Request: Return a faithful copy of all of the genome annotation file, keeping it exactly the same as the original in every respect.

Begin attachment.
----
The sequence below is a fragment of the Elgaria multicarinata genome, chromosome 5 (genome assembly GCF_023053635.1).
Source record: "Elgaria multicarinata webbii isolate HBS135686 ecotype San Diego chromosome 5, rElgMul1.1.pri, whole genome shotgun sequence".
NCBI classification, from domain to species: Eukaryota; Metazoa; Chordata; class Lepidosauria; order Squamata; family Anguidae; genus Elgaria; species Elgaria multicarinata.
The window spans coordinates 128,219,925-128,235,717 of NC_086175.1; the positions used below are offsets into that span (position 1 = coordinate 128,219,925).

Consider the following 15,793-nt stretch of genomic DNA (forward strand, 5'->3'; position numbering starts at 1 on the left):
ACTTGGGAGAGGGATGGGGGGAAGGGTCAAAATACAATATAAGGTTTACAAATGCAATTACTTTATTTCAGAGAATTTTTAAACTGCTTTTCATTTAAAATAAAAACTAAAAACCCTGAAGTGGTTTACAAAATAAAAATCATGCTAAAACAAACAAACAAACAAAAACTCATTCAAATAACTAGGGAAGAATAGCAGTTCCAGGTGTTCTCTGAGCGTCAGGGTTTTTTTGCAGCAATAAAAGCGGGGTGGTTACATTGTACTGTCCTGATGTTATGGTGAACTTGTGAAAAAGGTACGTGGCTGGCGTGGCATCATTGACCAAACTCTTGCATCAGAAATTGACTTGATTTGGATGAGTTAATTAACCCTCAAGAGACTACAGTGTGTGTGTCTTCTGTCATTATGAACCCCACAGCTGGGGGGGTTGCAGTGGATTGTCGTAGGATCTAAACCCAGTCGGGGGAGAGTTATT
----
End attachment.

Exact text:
The sequence below is a fragment of the Elgaria multicarinata genome, chromosome 5 (genome assembly GCF_023053635.1).
Source record: "Elgaria multicarinata webbii isolate HBS135686 ecotype San Diego chromosome 5, rElgMul1.1.pri, whole genome shotgun sequence".
NCBI classification, from domain to species: Eukaryota; Metazoa; Chordata; class Lepidosauria; order Squamata; family Anguidae; genus Elgaria; species Elgaria multicarinata.
The window spans coordinates 128,219,925-128,235,717 of NC_086175.1; the positions used below are offsets into that span (position 1 = coordinate 128,219,925).

Consider the following 15,793-nt stretch of genomic DNA (forward strand, 5'->3'; position numbering starts at 1 on the left):
ACTTGGGAGAGGGATGGGGGGAAGGGTCAAAATACAATATAAGGTTTACAAATGCAATTACTTTATTTCAGAGAATTTTTAAACTGCTTTTCATTTAAAATAAAAACTAAAAACCCTGAAGTGGTTTACAAAATAAAAATCATGCTAAAACAAACAAACAAACAAAAACTCATTCAAATAACTAGGGAAGAATAGCAGTTCCAGGTGTTCTCTGAGCGTCAGGGTTTTTTTGCAGCAATAAAAGCGGGGTGGTTACATTGTACTGTCCTGATGTTATGGTGAACTTGTGAAAAAGGTACGTGGCTGGCGTGGCATCATTGACCAAACTCTTGCATCAGAAATTGACTTGATTTGGATGAGTTAATTAACCCTCAAGAGACTACAGTGTGTGTGTCTTCTGTCATTATGAACCCCACAGCTGGGGGGGTTGCAGTGGATTGTCGTAGGATCTAAACCCAGTCGGGGGAGAGTTATT